I was both shocked and amused by the comments of a couple women a few years ago. I was zooming down the sidewalk on a sunny summer afternoon. I was wearing my wrap-around sunglasses. I was with my mobility assistance dog.
I received an email from a friend who is attending a11yMTL, a conference about web accessibility. Mimi is a graphic designer, who happens to be a wheelchair user. As she knows I grew up in Montréal and have accessibility of both physical structures and the web at heart, she shared with me some of her thoughts. I asked her if I could publish her email here because these are powerful consideration.
We recently heard through the news that "Kiwis launch bionic legs". Hmmm. Okay. According to the company’s website, Rex Bionics, "Rex, the Robotic Exoskeleton, is a pair of robotic legs that enables you to stand up, walk, move sideways, turn around, go up and down steps as well as walk on flat hard surfaces including ramps and slopes". I’ve been asked by at least ten different people what I think, and I must admit to having mixed feelings about this.
A Kiwi Invention
I’m really excited that a New Zealand company came up with yet another cool invention. Kiwis seem to have a gift for great inventions. Over the decades, Kiwis have come up with inventions such as the disposable syringe (HUGE improvement), bungy jumping (some might argue about the "greatness" of that invention), the modern jetboat, splitting the atom, or the Zorb, to name just a few. Kiwis are known for their ingenuity and "#8 wire" mentality. So these robotic legs are the latest in a long line of proud New Zealand creations.
As it stands (bad puns intended), I’m not able to get too excited about the device itself. The legs seem to be bulky, awkward, and slow. Not to mention expensive. The price-tag is gonna be about US$150,000. That’s a LOT of money.
A wheelchair user in the US told me:
It’s way too slow, and if many (if not most) wheelchair users can’t even afford high-end wheelchairs, I don’t see how they are going to afford a robot.
The site lists some benefits that potential users have said they would get from the exoskeleton:
- Enjoying the health benefits of being upright and moving around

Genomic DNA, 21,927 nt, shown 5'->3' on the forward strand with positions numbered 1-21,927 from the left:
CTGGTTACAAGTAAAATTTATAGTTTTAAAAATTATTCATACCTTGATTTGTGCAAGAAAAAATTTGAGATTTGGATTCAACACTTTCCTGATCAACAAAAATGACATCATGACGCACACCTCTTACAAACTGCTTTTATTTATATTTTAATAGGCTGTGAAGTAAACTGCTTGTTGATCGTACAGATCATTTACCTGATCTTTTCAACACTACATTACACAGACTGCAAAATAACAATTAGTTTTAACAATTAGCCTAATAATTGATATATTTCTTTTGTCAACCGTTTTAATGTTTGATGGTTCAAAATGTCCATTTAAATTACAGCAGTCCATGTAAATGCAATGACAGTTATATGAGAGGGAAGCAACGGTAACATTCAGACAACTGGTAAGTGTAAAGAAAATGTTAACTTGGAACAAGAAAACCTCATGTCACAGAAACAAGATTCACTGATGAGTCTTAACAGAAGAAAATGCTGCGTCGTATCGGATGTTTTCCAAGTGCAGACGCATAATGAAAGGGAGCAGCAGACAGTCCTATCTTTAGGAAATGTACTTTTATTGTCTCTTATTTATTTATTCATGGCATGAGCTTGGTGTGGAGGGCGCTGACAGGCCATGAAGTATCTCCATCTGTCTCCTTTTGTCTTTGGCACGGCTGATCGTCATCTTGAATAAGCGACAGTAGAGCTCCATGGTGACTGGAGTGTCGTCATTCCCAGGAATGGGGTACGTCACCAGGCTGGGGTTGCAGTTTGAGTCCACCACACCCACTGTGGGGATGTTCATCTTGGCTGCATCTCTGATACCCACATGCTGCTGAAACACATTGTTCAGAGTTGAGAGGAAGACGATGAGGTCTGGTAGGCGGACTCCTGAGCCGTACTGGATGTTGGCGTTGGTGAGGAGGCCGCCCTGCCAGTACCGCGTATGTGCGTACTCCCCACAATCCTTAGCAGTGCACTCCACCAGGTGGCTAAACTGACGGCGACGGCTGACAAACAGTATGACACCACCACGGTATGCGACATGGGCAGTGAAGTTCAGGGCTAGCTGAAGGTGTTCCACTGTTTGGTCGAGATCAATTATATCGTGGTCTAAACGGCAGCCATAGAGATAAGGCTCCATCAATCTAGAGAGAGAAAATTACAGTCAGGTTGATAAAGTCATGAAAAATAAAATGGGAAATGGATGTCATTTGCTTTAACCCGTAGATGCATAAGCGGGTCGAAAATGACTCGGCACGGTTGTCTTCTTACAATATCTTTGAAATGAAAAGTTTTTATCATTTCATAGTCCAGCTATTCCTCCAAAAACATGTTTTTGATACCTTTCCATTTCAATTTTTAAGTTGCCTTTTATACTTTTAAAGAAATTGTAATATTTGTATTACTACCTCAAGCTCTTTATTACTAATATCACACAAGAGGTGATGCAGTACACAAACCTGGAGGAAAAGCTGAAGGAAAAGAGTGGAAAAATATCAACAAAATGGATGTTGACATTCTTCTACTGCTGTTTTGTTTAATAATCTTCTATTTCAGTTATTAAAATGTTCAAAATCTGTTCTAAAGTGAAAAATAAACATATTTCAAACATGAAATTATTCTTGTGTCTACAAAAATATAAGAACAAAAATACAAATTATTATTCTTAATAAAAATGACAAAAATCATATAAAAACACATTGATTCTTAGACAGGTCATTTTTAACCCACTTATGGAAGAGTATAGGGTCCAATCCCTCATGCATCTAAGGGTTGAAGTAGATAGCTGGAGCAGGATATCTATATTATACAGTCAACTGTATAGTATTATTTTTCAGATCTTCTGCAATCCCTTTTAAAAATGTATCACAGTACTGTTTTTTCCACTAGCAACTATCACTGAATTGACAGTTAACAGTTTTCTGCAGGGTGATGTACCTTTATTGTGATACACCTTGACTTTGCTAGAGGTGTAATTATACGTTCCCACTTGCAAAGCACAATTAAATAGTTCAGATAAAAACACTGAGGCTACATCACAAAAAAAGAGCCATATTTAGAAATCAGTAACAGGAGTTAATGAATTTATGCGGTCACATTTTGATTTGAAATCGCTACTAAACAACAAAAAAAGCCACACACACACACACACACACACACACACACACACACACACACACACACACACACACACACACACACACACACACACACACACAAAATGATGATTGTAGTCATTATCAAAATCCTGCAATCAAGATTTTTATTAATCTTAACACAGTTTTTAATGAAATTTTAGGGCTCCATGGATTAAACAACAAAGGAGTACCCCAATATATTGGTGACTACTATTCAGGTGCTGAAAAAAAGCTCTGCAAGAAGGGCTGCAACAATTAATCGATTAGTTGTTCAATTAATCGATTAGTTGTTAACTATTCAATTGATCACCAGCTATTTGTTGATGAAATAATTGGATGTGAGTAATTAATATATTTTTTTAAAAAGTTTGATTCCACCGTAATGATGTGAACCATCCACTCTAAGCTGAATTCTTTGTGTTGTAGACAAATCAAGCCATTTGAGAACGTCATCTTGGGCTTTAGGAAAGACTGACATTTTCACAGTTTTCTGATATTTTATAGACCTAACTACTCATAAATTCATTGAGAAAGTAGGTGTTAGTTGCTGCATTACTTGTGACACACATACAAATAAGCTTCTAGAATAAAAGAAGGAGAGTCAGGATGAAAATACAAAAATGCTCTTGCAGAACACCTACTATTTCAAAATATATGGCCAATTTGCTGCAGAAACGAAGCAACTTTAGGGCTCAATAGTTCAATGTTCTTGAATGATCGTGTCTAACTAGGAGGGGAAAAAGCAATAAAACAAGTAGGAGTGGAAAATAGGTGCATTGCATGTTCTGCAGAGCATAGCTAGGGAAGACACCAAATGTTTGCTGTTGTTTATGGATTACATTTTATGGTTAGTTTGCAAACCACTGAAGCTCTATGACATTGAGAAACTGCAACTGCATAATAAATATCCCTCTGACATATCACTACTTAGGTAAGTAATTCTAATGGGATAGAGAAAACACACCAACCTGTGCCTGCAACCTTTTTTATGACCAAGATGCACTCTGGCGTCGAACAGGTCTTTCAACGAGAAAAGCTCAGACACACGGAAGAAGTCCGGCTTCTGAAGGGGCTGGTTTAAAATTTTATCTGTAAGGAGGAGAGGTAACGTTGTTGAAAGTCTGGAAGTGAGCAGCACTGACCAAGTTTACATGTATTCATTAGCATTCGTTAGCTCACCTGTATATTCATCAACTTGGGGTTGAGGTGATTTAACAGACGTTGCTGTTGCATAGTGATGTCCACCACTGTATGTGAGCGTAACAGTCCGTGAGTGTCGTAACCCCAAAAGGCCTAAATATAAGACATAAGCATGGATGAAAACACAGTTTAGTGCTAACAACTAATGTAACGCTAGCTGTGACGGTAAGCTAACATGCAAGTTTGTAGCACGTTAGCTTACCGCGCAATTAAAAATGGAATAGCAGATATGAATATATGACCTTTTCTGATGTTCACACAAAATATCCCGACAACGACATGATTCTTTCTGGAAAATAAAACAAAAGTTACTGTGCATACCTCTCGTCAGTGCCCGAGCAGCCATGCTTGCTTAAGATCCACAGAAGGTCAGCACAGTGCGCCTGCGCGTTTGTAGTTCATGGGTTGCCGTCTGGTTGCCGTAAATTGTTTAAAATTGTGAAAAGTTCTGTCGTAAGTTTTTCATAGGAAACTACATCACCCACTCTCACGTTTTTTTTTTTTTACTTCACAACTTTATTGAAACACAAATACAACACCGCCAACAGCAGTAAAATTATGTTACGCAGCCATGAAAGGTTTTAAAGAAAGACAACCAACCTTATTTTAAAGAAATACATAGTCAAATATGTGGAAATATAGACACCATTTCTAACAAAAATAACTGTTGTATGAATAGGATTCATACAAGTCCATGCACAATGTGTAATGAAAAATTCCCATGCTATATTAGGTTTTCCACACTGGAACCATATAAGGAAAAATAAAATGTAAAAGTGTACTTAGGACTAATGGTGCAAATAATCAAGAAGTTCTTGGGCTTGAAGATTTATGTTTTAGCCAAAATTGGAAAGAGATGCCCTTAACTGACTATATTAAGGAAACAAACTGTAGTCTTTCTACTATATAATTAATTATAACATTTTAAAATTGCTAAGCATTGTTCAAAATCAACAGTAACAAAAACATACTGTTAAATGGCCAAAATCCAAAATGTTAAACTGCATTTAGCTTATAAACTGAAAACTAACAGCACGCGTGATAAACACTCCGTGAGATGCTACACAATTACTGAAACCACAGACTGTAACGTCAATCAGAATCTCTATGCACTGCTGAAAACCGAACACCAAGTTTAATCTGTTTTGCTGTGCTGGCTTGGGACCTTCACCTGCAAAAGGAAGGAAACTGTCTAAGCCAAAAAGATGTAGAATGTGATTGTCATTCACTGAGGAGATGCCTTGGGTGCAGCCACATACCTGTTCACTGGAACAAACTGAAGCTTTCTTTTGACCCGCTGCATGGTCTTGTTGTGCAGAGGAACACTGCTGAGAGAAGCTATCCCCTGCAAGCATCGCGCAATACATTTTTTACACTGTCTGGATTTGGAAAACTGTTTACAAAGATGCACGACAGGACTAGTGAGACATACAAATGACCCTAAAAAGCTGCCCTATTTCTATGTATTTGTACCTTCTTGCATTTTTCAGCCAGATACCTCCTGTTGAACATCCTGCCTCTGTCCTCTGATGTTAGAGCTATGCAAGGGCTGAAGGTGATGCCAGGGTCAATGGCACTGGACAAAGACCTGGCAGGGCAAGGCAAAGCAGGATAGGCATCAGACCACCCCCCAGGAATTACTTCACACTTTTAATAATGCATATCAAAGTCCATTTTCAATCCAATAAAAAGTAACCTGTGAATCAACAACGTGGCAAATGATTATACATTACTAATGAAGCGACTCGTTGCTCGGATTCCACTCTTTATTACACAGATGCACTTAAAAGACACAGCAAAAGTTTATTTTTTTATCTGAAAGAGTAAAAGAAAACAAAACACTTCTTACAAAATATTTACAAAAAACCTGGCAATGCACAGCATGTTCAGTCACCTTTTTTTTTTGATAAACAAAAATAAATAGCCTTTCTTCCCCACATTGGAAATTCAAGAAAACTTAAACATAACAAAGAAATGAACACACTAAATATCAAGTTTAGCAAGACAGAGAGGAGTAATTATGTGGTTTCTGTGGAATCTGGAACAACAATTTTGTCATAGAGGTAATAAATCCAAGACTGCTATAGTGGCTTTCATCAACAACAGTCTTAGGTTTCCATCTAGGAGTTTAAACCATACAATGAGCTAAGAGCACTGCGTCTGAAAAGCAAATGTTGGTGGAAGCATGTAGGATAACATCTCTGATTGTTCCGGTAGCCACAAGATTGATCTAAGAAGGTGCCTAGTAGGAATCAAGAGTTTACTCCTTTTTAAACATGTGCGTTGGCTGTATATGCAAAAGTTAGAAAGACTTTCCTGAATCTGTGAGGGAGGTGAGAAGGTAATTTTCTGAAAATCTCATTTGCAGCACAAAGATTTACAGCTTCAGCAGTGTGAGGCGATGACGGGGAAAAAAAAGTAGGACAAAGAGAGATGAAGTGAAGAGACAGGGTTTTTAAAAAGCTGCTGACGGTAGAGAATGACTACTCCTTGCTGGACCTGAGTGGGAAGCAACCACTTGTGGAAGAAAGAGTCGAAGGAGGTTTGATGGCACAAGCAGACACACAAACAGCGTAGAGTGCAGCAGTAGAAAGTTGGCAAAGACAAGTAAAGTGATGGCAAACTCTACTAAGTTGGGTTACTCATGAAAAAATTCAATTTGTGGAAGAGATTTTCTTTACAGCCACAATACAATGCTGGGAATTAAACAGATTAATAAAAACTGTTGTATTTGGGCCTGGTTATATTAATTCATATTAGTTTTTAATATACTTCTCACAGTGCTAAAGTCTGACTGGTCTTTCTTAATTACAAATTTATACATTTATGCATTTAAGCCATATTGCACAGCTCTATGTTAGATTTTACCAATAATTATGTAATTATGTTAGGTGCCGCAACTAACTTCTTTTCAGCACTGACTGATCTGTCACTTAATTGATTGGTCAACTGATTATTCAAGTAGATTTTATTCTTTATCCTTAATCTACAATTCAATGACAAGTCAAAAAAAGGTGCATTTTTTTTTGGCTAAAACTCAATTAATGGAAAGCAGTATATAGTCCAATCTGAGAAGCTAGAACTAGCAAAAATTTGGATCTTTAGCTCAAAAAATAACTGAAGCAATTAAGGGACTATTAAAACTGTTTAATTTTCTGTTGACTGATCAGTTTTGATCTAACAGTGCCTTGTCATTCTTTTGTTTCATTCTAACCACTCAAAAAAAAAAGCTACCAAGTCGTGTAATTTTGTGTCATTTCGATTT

- Standing up to cook dinner at home, or in a friend’s house
- Looking out the window at the garden while cooking dinner
- Standing and working at a workbench safely, rather than getting a face full of debris
- Socialising with friends by the barbeque
- Playing a few games of pool or foosball with friends
- Reaching things on the high shelves at home, in the supermarket, or at work
- Standing up in family photos like graduations and wedding shots
All right, so these benefits were stated by wheelchair users. But, seems to me that some of these are not really that critical, or rather, while important, are looked at the "wrong" way.
Standing up to cook dinner
Why do you need to stand to cook? Really. I’m asking, because, well… I don’t see it. Thousands of wheelchair users cook in all kinds of kitchens, some fully modified (costly) others not modified much at all. I don’t think this is worth $150,000.
Socialising with friends by the barbeque
What’s stopping anyone from socialising because they are in a chair? Can’t friends sit down if the wheelchair user feels awkward they aren’t standing? Is standing up with "the guys" at the barbeque really worth $150,000???
Playing a few games of pool
What’s wrong with playing pool from a wheelchair? It’s not like it’s impossible, far from it. Heck, in the US there’s even a National Wheelchair Poolplayer Association.
Reaching things on high shelves at the supermarket
The legs are slow. Very slow. I don’t believe that it would be realistic to use the legs for a full shopping outlet. At the speed of walking provided by the device, it would be a couple hours just to go up and down all the aisles at the store. The legs are too bulky to be worn while sitting in a wheelchair. So it’s really an either/or situation. At the moment, these devices just aren’t ready to be used that way.